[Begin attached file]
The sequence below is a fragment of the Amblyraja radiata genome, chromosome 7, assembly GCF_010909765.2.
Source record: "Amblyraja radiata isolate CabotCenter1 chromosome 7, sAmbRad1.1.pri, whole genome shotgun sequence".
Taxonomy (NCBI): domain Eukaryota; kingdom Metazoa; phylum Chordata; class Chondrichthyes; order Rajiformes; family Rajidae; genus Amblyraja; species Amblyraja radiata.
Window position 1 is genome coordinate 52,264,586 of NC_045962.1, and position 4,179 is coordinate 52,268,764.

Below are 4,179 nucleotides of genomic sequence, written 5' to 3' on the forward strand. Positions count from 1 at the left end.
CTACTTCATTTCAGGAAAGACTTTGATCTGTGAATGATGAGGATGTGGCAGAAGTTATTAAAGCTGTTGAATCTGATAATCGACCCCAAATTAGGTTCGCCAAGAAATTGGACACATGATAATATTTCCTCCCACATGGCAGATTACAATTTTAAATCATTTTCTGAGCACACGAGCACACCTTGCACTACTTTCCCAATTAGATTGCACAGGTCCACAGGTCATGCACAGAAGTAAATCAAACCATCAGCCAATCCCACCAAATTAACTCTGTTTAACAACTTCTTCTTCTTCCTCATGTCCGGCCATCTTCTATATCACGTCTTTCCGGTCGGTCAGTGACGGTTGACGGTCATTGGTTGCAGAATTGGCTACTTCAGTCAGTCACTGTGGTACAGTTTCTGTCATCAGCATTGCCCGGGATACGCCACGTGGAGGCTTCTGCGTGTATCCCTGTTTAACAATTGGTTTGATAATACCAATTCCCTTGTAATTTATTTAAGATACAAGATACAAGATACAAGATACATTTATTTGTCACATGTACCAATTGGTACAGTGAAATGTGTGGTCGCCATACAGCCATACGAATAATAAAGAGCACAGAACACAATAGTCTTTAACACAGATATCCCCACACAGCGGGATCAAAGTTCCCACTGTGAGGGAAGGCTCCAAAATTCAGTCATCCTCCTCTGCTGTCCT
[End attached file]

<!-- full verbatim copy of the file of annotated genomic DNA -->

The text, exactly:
The sequence below is a fragment of the Amblyraja radiata genome, chromosome 7, assembly GCF_010909765.2.
Source record: "Amblyraja radiata isolate CabotCenter1 chromosome 7, sAmbRad1.1.pri, whole genome shotgun sequence".
Taxonomy (NCBI): domain Eukaryota; kingdom Metazoa; phylum Chordata; class Chondrichthyes; order Rajiformes; family Rajidae; genus Amblyraja; species Amblyraja radiata.
Window position 1 is genome coordinate 52,264,586 of NC_045962.1, and position 4,179 is coordinate 52,268,764.

Below are 4,179 nucleotides of genomic sequence, written 5' to 3' on the forward strand. Positions count from 1 at the left end.
CTACTTCATTTCAGGAAAGACTTTGATCTGTGAATGATGAGGATGTGGCAGAAGTTATTAAAGCTGTTGAATCTGATAATCGACCCCAAATTAGGTTCGCCAAGAAATTGGACACATGATAATATTTCCTCCCACATGGCAGATTACAATTTTAAATCATTTTCTGAGCACACGAGCACACCTTGCACTACTTTCCCAATTAGATTGCACAGGTCCACAGGTCATGCACAGAAGTAAATCAAACCATCAGCCAATCCCACCAAATTAACTCTGTTTAACAACTTCTTCTTCTTCCTCATGTCCGGCCATCTTCTATATCACGTCTTTCCGGTCGGTCAGTGACGGTTGACGGTCATTGGTTGCAGAATTGGCTACTTCAGTCAGTCACTGTGGTACAGTTTCTGTCATCAGCATTGCCCGGGATACGCCACGTGGAGGCTTCTGCGTGTATCCCTGTTTAACAATTGGTTTGATAATACCAATTCCCTTGTAATTTATTTAAGATACAAGATACAAGATACAAGATACATTTATTTGTCACATGTACCAATTGGTACAGTGAAATGTGTGGTCGCCATACAGCCATACGAATAATAAAGAGCACAGAACACAATAGTCTTTAACACAGATATCCCCACACAGCGGGATCAAAGTTCCCACTGTGAGGGAAGGCTCCAAAATTCAGTCATCCTCCTCTGCTGTCCT